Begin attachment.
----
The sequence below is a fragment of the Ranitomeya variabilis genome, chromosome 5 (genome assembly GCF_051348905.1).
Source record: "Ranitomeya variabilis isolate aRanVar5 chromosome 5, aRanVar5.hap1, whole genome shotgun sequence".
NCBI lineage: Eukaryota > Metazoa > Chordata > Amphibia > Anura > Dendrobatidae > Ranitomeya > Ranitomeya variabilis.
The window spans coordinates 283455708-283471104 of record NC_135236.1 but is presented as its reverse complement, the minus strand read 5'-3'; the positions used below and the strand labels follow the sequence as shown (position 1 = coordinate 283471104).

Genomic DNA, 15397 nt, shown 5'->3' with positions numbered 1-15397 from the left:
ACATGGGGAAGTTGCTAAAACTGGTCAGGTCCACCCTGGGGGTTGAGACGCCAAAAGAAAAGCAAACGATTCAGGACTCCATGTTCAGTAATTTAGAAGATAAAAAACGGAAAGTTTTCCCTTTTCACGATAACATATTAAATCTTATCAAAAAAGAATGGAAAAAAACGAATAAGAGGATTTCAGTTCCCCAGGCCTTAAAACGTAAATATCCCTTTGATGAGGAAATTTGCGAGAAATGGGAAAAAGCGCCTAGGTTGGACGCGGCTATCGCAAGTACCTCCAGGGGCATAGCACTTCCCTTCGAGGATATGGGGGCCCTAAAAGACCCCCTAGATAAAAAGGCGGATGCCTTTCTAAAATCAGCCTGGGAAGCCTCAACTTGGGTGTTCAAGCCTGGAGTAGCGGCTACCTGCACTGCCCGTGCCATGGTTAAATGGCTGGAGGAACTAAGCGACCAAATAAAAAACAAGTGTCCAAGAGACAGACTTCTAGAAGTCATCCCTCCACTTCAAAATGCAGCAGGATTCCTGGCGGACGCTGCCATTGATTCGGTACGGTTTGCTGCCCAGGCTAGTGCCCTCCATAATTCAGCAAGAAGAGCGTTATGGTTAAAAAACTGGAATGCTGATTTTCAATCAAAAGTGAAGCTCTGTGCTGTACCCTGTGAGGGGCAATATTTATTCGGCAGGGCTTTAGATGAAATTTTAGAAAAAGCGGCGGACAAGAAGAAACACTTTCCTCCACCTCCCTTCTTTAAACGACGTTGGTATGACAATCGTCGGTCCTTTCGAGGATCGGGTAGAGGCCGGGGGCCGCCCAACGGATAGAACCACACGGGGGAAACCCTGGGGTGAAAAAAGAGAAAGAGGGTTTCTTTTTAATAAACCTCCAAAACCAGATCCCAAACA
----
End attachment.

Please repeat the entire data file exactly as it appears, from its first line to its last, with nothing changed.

The sequence below is a fragment of the Ranitomeya variabilis genome, chromosome 5 (genome assembly GCF_051348905.1).
Source record: "Ranitomeya variabilis isolate aRanVar5 chromosome 5, aRanVar5.hap1, whole genome shotgun sequence".
NCBI lineage: Eukaryota > Metazoa > Chordata > Amphibia > Anura > Dendrobatidae > Ranitomeya > Ranitomeya variabilis.
The window spans coordinates 283455708-283471104 of record NC_135236.1 but is presented as its reverse complement, the minus strand read 5'-3'; the positions used below and the strand labels follow the sequence as shown (position 1 = coordinate 283471104).

Genomic DNA, 15397 nt, shown 5'->3' with positions numbered 1-15397 from the left:
ACATGGGGAAGTTGCTAAAACTGGTCAGGTCCACCCTGGGGGTTGAGACGCCAAAAGAAAAGCAAACGATTCAGGACTCCATGTTCAGTAATTTAGAAGATAAAAAACGGAAAGTTTTCCCTTTTCACGATAACATATTAAATCTTATCAAAAAAGAATGGAAAAAAACGAATAAGAGGATTTCAGTTCCCCAGGCCTTAAAACGTAAATATCCCTTTGATGAGGAAATTTGCGAGAAATGGGAAAAAGCGCCTAGGTTGGACGCGGCTATCGCAAGTACCTCCAGGGGCATAGCACTTCCCTTCGAGGATATGGGGGCCCTAAAAGACCCCCTAGATAAAAAGGCGGATGCCTTTCTAAAATCAGCCTGGGAAGCCTCAACTTGGGTGTTCAAGCCTGGAGTAGCGGCTACCTGCACTGCCCGTGCCATGGTTAAATGGCTGGAGGAACTAAGCGACCAAATAAAAAACAAGTGTCCAAGAGACAGACTTCTAGAAGTCATCCCTCCACTTCAAAATGCAGCAGGATTCCTGGCGGACGCTGCCATTGATTCGGTACGGTTTGCTGCCCAGGCTAGTGCCCTCCATAATTCAGCAAGAAGAGCGTTATGGTTAAAAAACTGGAATGCTGATTTTCAATCAAAAGTGAAGCTCTGTGCTGTACCCTGTGAGGGGCAATATTTATTCGGCAGGGCTTTAGATGAAATTTTAGAAAAAGCGGCGGACAAGAAGAAACACTTTCCTCCACCTCCCTTCTTTAAACGACGTTGGTATGACAATCGTCGGTCCTTTCGAGGATCGGGTAGAGGCCGGGGGCCGCCCAACGGATAGAACCACACGGGGGAAACCCTGGGGTGAAAAAAGAGAAAGAGGGTTTCTTTTTAATAAACCTCCAAAACCAGATCCCAAACA